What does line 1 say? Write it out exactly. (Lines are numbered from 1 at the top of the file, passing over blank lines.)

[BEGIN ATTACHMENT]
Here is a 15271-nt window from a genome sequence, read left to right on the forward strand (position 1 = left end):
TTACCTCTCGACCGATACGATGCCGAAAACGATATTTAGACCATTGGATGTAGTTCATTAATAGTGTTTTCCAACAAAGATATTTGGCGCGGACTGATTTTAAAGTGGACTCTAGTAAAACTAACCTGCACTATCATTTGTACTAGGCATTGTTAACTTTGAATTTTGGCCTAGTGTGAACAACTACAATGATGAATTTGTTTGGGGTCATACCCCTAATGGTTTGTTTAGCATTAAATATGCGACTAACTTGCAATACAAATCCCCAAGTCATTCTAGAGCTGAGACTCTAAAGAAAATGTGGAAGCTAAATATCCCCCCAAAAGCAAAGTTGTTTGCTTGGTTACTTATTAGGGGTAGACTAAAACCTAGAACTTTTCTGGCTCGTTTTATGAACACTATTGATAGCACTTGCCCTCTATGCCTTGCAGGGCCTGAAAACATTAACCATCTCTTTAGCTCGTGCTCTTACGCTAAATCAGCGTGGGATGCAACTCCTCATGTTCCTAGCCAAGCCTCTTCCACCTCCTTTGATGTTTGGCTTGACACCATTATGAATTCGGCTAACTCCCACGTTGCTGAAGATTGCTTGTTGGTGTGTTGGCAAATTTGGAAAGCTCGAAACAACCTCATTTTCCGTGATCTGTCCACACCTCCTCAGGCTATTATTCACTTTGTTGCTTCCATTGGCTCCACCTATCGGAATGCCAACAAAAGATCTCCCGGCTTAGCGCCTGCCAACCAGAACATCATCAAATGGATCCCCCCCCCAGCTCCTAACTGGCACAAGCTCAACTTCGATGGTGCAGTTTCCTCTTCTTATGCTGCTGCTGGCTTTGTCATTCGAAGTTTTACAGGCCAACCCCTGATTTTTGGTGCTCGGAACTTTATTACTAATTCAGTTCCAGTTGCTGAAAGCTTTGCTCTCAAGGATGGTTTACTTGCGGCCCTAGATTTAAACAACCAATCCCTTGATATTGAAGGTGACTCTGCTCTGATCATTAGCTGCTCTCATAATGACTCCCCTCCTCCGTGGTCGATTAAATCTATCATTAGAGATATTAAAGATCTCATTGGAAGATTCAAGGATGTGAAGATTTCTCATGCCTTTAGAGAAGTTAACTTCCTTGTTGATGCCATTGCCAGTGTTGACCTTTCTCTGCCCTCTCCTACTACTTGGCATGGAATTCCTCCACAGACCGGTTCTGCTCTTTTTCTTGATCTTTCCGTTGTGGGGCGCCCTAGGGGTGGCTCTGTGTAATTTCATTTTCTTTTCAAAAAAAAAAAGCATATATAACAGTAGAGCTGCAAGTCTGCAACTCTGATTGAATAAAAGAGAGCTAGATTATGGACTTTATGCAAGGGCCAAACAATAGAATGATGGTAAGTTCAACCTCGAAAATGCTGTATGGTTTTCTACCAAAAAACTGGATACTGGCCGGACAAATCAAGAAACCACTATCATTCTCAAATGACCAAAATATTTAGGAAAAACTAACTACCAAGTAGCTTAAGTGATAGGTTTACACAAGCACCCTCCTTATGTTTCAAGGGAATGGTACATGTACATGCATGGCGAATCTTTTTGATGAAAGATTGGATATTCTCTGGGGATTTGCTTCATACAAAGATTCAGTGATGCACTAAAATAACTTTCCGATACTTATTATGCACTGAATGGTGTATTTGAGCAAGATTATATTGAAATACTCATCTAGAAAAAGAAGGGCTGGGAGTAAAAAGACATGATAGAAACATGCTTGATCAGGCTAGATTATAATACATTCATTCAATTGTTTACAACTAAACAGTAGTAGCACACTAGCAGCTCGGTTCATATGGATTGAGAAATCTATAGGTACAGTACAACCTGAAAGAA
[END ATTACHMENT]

Here is a 15271-nt window from a genome sequence, read left to right on the forward strand (position 1 = left end):